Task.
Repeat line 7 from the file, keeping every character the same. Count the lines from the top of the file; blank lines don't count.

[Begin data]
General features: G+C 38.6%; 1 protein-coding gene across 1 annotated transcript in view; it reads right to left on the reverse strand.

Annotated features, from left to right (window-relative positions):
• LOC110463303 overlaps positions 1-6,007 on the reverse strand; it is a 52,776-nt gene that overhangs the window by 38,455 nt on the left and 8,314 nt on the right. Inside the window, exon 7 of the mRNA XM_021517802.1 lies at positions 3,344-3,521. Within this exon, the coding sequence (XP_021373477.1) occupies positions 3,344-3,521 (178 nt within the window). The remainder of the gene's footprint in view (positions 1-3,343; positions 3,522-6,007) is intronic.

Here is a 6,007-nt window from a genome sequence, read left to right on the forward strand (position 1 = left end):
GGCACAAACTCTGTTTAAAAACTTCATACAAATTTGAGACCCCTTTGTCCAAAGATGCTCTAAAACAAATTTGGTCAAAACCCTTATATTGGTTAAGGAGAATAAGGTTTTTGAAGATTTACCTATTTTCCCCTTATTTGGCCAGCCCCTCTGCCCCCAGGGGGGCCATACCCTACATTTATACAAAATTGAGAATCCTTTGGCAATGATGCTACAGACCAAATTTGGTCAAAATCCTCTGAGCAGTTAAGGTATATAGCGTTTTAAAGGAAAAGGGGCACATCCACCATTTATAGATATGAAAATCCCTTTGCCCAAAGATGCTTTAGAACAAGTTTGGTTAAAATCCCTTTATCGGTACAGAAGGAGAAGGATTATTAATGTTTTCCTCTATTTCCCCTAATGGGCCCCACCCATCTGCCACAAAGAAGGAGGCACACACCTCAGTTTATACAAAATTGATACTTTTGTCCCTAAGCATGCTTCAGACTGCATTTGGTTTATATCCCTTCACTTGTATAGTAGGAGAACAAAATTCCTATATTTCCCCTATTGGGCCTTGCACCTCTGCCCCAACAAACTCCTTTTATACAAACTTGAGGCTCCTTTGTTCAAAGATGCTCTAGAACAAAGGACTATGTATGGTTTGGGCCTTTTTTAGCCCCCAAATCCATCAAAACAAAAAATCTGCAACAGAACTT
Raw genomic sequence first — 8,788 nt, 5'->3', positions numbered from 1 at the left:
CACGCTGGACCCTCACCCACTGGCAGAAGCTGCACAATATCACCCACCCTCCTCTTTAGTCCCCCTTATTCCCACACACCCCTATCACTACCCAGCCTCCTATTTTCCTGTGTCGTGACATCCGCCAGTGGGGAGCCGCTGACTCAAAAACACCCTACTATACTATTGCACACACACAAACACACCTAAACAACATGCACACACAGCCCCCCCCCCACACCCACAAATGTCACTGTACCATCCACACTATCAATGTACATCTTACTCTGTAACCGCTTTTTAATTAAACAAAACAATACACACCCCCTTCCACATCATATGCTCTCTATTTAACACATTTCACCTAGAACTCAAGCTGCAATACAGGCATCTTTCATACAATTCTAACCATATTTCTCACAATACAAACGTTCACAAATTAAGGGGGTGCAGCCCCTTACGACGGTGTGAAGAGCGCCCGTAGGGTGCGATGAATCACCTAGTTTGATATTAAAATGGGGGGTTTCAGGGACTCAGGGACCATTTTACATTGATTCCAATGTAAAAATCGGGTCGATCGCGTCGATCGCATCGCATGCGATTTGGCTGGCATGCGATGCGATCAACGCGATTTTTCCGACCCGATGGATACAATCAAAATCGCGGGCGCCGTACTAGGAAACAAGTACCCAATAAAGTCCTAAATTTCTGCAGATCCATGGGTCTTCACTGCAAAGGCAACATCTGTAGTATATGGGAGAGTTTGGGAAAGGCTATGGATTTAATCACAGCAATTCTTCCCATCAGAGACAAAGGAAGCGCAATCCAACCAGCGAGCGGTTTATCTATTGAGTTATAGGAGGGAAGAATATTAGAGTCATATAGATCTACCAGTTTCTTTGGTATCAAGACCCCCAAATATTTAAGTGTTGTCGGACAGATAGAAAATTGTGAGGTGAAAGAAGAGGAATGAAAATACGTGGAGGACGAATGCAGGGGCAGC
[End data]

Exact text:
CACGCTGGACCCTCACCCACTGGCAGAAGCTGCACAATATCACCCACCCTCCTCTTTAGTCCCCCTTATTCCCACACACCCCTATCACTACCCAGCCTCCTATTTTCCTGTGTCGTGACATCCGCCAGTGGGGAGCCGCTGACTCAAAAACACCCTACTATACTATTGCACACACACAAACACACCTAAACAACATGCACACACAGCCCCCCCCCCACACCCACAAATGTCACTGTACCATCCACACTATCAATGTACATCTTACTCTGTAACCGCTTTTTAATTAAACAAAACAATACACACCCCCTTCCACATCATATGCTCTCTATTTAACACATTTCACCTAGAACTCAAGCTGCAATACAGGCATCTTTCATACAATTCTAACCATATTTCTCACAATACAAACGTTCACAAATTAAGGGGGTGCAGCCCCTTACGACGGTGTGAAGAGCGCCCGTAGGGTGCGATGAATCACCTAGTTTGATATTAAAATGGGGGGTTTCAGGGACTCAGGGACCATTTTACATTGATTCCAATGTAAAAATCGGGTCGATCGCGTCGATCGCATCGCATGCGATTTGGCTGGCATGCGATGCGATCAACGCGATTTTTCCGACCCGATGGATACAATCAAAATCGCGGGCGCCGTACTAGGAAACAAGTACCCAATAAAGTCCTAAATTTCTGCAGATCCATGGGTCTTCACTGCAAAGGCAACATCTGTAGTATATGGGAGAGTTTGGGAAAGGCTATGGATTTAATCACAGCAATTCTTCCCATCAGAGACAAAGGAAGCGCAATCCAACCAGCGAGCGGTTTATCTATTGAGTTATAGGAGGGAAGAATATTAGAGTCATATAGATCTACCAGTTTCTTTGGTATCAAGACCCCCAAATATTTAAGTGTTGTCGGACAGATAGAAAATTGTGAGGTGAAAGAAGAGGAATGAAAATACGTGGAGGACGAATGCAGGGGCAGC